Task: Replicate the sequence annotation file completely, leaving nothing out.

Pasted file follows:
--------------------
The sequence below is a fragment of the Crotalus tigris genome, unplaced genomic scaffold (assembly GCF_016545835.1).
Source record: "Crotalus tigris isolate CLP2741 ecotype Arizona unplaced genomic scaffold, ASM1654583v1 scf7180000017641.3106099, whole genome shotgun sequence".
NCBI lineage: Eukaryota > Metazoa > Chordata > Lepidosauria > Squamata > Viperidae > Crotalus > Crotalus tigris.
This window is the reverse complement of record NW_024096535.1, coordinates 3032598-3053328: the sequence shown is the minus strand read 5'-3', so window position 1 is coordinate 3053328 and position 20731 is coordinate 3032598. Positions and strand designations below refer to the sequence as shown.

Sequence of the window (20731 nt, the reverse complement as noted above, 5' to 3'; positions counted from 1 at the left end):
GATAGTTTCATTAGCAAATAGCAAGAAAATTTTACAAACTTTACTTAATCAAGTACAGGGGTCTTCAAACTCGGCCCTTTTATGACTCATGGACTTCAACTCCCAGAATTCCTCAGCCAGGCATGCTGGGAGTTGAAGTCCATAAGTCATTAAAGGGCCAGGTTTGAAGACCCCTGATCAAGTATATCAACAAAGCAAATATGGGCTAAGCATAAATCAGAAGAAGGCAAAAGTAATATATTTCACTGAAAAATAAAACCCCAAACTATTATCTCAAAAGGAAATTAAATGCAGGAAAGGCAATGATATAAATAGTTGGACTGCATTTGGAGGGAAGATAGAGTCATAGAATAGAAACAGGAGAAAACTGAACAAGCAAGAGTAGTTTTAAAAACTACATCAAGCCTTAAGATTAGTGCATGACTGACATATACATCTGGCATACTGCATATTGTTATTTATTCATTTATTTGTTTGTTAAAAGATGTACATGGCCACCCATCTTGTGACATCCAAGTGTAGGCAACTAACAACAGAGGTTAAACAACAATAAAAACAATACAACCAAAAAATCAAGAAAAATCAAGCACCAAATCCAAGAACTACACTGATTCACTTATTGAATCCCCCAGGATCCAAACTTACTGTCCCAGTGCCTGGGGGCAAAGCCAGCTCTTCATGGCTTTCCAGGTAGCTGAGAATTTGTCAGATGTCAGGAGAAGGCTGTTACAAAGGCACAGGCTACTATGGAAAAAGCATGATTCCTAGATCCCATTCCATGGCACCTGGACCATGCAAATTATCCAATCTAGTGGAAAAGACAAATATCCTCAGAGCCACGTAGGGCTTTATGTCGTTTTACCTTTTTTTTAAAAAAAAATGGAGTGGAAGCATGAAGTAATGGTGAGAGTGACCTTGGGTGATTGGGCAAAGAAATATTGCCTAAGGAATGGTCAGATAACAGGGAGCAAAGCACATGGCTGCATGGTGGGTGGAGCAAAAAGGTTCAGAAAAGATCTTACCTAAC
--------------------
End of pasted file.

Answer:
The sequence below is a fragment of the Crotalus tigris genome, unplaced genomic scaffold (assembly GCF_016545835.1).
Source record: "Crotalus tigris isolate CLP2741 ecotype Arizona unplaced genomic scaffold, ASM1654583v1 scf7180000017641.3106099, whole genome shotgun sequence".
NCBI lineage: Eukaryota > Metazoa > Chordata > Lepidosauria > Squamata > Viperidae > Crotalus > Crotalus tigris.
This window is the reverse complement of record NW_024096535.1, coordinates 3032598-3053328: the sequence shown is the minus strand read 5'-3', so window position 1 is coordinate 3053328 and position 20731 is coordinate 3032598. Positions and strand designations below refer to the sequence as shown.

Sequence of the window (20731 nt, the reverse complement as noted above, 5' to 3'; positions counted from 1 at the left end):
GATAGTTTCATTAGCAAATAGCAAGAAAATTTTACAAACTTTACTTAATCAAGTACAGGGGTCTTCAAACTCGGCCCTTTTATGACTCATGGACTTCAACTCCCAGAATTCCTCAGCCAGGCATGCTGGGAGTTGAAGTCCATAAGTCATTAAAGGGCCAGGTTTGAAGACCCCTGATCAAGTATATCAACAAAGCAAATATGGGCTAAGCATAAATCAGAAGAAGGCAAAAGTAATATATTTCACTGAAAAATAAAACCCCAAACTATTATCTCAAAAGGAAATTAAATGCAGGAAAGGCAATGATATAAATAGTTGGACTGCATTTGGAGGGAAGATAGAGTCATAGAATAGAAACAGGAGAAAACTGAACAAGCAAGAGTAGTTTTAAAAACTACATCAAGCCTTAAGATTAGTGCATGACTGACATATACATCTGGCATACTGCATATTGTTATTTATTCATTTATTTGTTTGTTAAAAGATGTACATGGCCACCCATCTTGTGACATCCAAGTGTAGGCAACTAACAACAGAGGTTAAACAACAATAAAAACAATACAACCAAAAAATCAAGAAAAATCAAGCACCAAATCCAAGAACTACACTGATTCACTTATTGAATCCCCCAGGATCCAAACTTACTGTCCCAGTGCCTGGGGGCAAAGCCAGCTCTTCATGGCTTTCCAGGTAGCTGAGAATTTGTCAGATGTCAGGAGAAGGCTGTTACAAAGGCACAGGCTACTATGGAAAAAGCATGATTCCTAGATCCCATTCCATGGCACCTGGACCATGCAAATTATCCAATCTAGTGGAAAAGACAAATATCCTCAGAGCCACGTAGGGCTTTATGTCGTTTTACCTTTTTTTTAAAAAAAAATGGAGTGGAAGCATGAAGTAATGGTGAGAGTGACCTTGGGTGATTGGGCAAAGAAATATTGCCTAAGGAATGGTCAGATAACAGGGAGCAAAGCACATGGCTGCATGGTGGGTGGAGCAAAAAGGTTCAGAAAAGATCTTACCTAAC